Tuesday, April 22, 2008

The Tenderloin National Forest


From their website:

The Tenderloin National Forest was created to address the lack of green space in this neighborhood.
The Forest is intended to be an inspiration and model for others to attempt gardening in the inner city. People are welcome to come by the Forest to look, and if the gate is open (when the gardeners are there), to see the plants and exchange ideas about forests and flora in the city.

Saturday, April 19, 2008

Brainless but not clueless

photo of Eisenia foetida from our worm bin

Ah! The all hail the lowly earthworm! You may already know that they're master composters, but did you know that they also have some remarkable abilities in the sack (so to speak)? Red worms, like many other worms, are simultaneous hermaphrodites, which means that they have functional male and female reproductive organs at the same time. The sperm recipient also has the ability to store sperm. Sperm storing is remarkably common in the animal kingdom, and has led to some amazing innovations in sperm sorting (on the ladies' end) and sperm removal (on the male's end).

The May 7, 2008 issue of the Proceedings of the Royal Society of London. Series B has a paper by Alberto Velando et al. addressing this very issue in Eisenia andrei, a close relative of the red wiggler in your compost bin. Check it out:

Brainless but not clueless: earthworms boost their ejaculates when they detect fecund non-virgin partners.

From their abstract:
we performed a double-mating experiment to determine whether earthworms (Eisenia andrei) detect the mating status of their partners and whether they respond by adjusting their ejaculate. We found that earthworms triplicated the donated sperm when mating with a non-virgin mate. Moreover, such increases were greater when the worms were mated with larger (more fecund) partners, indicating that earthworms perform a fine tune control of ejaculate volume.

Way to go guys! Brainless but not clueless indeed.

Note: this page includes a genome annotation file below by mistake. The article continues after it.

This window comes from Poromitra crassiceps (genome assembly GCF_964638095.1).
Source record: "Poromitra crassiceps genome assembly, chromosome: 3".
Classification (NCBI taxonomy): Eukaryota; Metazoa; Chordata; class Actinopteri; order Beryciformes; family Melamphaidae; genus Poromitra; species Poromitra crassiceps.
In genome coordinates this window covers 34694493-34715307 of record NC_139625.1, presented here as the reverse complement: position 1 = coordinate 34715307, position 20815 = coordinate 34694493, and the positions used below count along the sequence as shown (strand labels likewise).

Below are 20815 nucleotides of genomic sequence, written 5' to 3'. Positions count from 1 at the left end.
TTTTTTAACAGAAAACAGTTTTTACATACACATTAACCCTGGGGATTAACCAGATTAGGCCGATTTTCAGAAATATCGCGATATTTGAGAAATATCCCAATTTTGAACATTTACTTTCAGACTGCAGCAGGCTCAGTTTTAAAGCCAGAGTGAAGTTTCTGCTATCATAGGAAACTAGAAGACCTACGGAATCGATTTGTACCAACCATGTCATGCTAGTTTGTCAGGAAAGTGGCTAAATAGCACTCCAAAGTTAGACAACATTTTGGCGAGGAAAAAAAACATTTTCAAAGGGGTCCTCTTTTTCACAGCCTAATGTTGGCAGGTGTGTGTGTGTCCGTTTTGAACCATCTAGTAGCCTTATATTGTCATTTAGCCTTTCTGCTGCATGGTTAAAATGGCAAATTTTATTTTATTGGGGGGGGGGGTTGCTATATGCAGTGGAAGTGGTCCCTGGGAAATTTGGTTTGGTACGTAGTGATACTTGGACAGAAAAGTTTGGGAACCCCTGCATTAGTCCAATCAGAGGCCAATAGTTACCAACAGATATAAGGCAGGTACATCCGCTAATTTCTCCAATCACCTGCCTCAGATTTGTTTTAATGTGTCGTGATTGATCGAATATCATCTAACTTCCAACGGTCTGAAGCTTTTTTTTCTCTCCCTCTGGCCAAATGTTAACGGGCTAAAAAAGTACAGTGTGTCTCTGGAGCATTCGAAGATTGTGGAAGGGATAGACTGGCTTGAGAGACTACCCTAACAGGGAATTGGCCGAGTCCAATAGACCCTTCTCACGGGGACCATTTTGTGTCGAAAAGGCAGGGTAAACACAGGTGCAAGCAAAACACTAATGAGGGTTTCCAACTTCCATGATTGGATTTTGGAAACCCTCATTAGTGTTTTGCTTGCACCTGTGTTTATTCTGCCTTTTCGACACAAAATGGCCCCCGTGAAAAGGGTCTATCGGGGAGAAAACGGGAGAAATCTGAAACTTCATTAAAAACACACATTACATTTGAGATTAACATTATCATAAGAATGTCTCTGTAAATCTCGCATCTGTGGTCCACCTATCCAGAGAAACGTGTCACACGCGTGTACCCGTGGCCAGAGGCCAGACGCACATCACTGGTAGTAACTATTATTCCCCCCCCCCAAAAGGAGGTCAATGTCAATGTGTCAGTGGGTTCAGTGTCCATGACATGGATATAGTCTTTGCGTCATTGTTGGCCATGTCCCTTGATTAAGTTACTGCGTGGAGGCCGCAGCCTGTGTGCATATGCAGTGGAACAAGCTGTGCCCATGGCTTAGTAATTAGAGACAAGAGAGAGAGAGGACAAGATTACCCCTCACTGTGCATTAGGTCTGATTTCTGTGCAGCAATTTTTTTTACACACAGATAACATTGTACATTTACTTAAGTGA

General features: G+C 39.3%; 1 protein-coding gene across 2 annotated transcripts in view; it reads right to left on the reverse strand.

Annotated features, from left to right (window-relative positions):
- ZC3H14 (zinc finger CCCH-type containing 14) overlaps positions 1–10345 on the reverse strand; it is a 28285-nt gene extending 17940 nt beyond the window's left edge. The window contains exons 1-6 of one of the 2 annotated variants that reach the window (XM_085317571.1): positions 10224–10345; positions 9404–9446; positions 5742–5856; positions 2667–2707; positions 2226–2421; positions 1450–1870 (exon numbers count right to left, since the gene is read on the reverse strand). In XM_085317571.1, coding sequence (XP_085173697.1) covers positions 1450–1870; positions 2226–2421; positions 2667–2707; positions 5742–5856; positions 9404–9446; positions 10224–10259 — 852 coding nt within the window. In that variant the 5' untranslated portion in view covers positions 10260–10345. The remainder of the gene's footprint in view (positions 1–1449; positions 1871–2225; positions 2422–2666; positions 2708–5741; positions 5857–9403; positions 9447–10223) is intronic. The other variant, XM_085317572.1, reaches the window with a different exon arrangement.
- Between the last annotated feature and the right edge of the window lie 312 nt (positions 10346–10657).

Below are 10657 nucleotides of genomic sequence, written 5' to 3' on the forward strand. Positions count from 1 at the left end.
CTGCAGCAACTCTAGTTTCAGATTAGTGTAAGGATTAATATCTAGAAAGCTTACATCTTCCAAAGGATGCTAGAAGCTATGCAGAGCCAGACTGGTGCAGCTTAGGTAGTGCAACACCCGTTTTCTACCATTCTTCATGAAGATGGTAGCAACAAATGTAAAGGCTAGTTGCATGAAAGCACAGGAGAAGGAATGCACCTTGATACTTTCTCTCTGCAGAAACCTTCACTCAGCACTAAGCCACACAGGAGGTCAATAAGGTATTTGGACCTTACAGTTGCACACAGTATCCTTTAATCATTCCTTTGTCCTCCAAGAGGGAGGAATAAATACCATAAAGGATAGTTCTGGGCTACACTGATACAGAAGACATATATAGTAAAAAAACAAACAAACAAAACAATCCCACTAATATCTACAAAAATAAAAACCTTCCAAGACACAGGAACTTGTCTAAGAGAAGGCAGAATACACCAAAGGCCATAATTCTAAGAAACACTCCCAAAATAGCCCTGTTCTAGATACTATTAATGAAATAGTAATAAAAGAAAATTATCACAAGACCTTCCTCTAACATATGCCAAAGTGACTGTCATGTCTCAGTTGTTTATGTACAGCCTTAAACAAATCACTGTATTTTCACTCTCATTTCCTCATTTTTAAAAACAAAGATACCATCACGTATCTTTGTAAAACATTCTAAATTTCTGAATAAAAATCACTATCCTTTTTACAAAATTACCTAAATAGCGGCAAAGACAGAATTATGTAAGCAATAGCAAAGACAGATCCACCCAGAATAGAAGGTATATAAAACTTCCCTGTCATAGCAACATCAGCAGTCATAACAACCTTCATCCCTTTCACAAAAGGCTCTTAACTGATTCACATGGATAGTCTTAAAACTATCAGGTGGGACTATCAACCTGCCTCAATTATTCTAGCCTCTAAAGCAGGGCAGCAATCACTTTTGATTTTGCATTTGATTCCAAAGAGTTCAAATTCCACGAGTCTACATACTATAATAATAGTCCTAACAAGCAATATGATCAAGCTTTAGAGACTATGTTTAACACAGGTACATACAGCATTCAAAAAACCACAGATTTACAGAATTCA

Tuesday, April 1, 2008

Wish You Were Here


"Monarch", the last known California Grizzly Bear, now in the collections at the California Academy of Sciences

I live in a place that used to have large wild animals, all of us do. Much of the way that we live is profoundly and unnecessarily destructive of the rest of the life around us. In that vein, I've been thinking a lot about re-wilding. The idea of wilding, of wildness, makes me all shivery. I want to say bring it back, bring it all back, whatever we can restore, it's our responsibility to restore it, to try to make all of the wrong we've done if not right, then at least a little less wrong. But for re-wilding to be real, for it to work, we, and I mean we as all of us, need to be willing to have some hard conversations about humanity and land and nature and where we want to be.

Lately there's been a flurry of stories about the removal of the Northern Rockies grey wolf from the endangered species list. A recent article from the BBC discussed plans to reintroduce beavers, wildcats and wolves to Britain. It's a really well-written (though short) article that summarizes a lot of the unease that people have about rewilding urban or suburban areas. Beavers have moved in to both downtown Martinez and the Bronx river in recent years. So, they can live in cities. But what happens when they do? Beavers are, by their nature, ecosystem engineers. Unfortunately, so are we and our plans may be at odds with theirs.

What does it mean to bring animals back? Especially when they haven't just wandered back on their own, but came back specifically because we brought them or explicitly laid out the welcome mat? What is our responsibility to them once they have returned? If we bring back beavers do we need to move our homes to accommodate the wetlands that their dams create? If we bring back salamanders do we need to commit to stopping the use of chemical fertilizers and pesticides? Can we welcome raptors back to our cities while simultaneously poisoning their food? What if the nature that we welcome back doesn't play by our rules? What if it nests on the beaches where we like to walk our dogs or spawns near the pumps where we get our drinking water?

There's an artist named Fritz Haeg who's doing what sounds like a fascinating project called Animal Estates addressing this very issue. He just set up his first public estate in New York as part of the Whitney Biennial and will be setting up some creature homes in San Francisco this summer. I'll be interested to see what kinds of conversations his installations provoke.